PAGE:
Serous cystic neoplasms (SCNs) account for 30% of all pancreatic cystic neoplasms, occur in middle‐aged women, and are mostly diagnosed incidentally on cross‐sectional imaging performed for other complaints. When present, symptoms (the most common of which is abdominal pain) may be nonspecific. The generally benign nature of SCNs, combined with the substantial morbidity and potential mortality of pancreatic resections, led to a management strategy weighted toward surveillance. However, an initial operative approach is indicated in symptomatic patients or when the diagnosis is uncertain. Despite technical advances, differentiation on imaging between the macrocystic variant of SCNs and mucinous lesions is often difficult, because of a certain degree of morphologic overlap. Endoscopic ultrasound with measurement of carcinoembryonic antigen in the cyst fluid may help to improve the diagnostic accuracy. Giant neoplasms (>10 cm) in the pancreatic head are more likely to exhibit a locally aggressive behavior and also should be resected. Asymptomatic SCNs have been shown to grow very slowly over time (less than 0.3 cm/year) and can be initially managed nonoperatively. In a model assessing predictors of growth, the macrocystic variant and a personal history of other nonpancreatic neoplasms were found to be significant factors, and patients presenting with these two features should be informed about an increased likelihood of resection in the long term. Indications for crossover to surgery during the follow‐up period include the development of symptoms and an unexpected acceleration of growth. The surgical approach has to be tailored according to the location and size of the lesion; atypical and minimally invasive resections can be proposed when feasible. In patients who are poor candidates for surgery, imaging‐guided cyst ablation with ethanol and paclitaxel have shown promising results, despite this approach still being under investigation.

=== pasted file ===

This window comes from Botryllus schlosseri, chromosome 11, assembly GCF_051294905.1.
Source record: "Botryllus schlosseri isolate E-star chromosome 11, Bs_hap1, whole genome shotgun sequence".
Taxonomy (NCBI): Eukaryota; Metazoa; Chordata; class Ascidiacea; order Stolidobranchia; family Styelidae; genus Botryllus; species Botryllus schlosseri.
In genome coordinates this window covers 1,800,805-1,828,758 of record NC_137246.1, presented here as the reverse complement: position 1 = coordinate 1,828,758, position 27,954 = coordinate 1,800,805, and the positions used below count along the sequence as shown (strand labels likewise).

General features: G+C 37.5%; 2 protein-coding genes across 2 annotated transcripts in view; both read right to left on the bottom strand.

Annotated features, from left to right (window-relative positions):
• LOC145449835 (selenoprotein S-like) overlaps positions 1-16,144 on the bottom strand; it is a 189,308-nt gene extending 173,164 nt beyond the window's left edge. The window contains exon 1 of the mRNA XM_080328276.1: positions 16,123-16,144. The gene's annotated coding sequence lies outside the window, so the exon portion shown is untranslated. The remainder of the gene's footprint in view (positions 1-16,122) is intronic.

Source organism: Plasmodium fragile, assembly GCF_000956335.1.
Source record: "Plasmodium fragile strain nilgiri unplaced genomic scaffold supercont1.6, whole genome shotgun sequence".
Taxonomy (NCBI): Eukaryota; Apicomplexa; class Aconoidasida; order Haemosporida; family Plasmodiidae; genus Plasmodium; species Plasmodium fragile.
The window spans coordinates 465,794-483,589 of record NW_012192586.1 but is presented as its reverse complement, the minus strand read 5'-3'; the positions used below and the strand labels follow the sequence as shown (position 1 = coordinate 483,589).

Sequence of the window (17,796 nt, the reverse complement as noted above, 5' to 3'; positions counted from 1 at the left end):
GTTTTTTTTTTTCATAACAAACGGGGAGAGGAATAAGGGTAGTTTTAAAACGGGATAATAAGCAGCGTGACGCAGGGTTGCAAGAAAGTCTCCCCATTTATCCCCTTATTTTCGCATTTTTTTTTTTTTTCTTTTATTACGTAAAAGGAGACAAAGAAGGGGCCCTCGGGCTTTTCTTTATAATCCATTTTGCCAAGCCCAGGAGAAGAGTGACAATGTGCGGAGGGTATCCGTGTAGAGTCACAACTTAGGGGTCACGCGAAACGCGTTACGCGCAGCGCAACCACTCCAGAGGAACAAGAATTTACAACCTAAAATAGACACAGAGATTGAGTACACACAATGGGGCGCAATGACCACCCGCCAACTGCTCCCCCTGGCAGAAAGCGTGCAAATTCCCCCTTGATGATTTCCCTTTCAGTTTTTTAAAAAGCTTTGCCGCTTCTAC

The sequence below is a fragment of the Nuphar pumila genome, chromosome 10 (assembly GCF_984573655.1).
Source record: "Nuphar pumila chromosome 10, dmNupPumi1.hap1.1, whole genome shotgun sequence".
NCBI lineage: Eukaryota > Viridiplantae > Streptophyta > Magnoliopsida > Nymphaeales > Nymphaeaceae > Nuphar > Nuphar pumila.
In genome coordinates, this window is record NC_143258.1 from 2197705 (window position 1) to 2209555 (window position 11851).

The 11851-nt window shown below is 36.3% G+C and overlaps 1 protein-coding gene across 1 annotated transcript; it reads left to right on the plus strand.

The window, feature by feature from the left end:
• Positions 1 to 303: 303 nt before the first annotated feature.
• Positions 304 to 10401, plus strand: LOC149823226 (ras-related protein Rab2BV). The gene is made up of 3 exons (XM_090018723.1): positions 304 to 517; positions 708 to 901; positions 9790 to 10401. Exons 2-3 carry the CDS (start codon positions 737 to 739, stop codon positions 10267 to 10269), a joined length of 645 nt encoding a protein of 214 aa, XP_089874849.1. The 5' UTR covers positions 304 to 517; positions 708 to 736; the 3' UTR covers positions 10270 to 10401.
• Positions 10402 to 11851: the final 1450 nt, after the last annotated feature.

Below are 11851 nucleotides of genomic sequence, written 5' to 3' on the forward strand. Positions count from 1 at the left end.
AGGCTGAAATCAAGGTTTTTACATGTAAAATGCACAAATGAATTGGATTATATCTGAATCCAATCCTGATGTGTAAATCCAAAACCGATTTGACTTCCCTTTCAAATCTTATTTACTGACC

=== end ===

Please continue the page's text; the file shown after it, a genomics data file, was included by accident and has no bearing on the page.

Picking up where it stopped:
Surgical Management of Serous Cystic Neoplasms of the Pancreas

Malleo, Giuseppe;Bassi, Claudio;Salvia, Roberto
2015

Abstract

Serous cystic neoplasms (SCNs) account for 30% of all pancreatic cystic neoplasms, occur in middle‐aged women, and are mostly diagnosed incidentally on cross‐sectional imaging performed for other complaints. When present, symptoms (the most common of which is abdominal pain) may be nonspecific. The generally benign nature of SCNs, combined with the substantial morbidity and potential mortality of pancreatic resections, led to a management strategy weighted toward surveillance. However, an initial operative approach is indicated in symptomatic patients or when the diagnosis is uncertain. Despite technical advances, differentiation on imaging between the macrocystic variant of SCNs and mucinous lesions is often difficult, because of a certain degree of morphologic overlap. Endoscopic ultrasound with measurement of carcinoembryonic antigen in the cyst fluid may help to improve the diagnostic accuracy. Giant neoplasms (>10 cm) in the pancreatic head are more likely to exhibit a locally aggressive behavior and also should be resected. Asymptomatic SCNs have been shown to grow very slowly over time (less than 0.3 cm/year) and can be initially managed nonoperatively. In a model assessing predictors of growth, the macrocystic variant and a personal history of other nonpancreatic neoplasms were found to be significant factors, and patients presenting with these two features should be informed about an increased likelihood of resection in the long term. Indications for crossover to surgery during the follow‐up period include the development of symptoms and an unexpected acceleration of growth. The surgical approach has to be tailored according to the location and size of the lesion; atypical and minimally invasive resections can be proposed when feasible. In patients who are poor candidates for surgery, imaging‐guided cyst ablation with ethanol and paclitaxel have shown promising results, despite this approach still being under investigation.
9780470673188
Computed tomography; Endoscopic ultrasound; Magnetic resonance imaging; Pancreas; Pancreatic resections; Serous cystic neoplasm;
serous cystic neoplasms
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Utilizza questo identificativo per citare o creare un link a questo documento: http://hdl.handle.net/11562/990414
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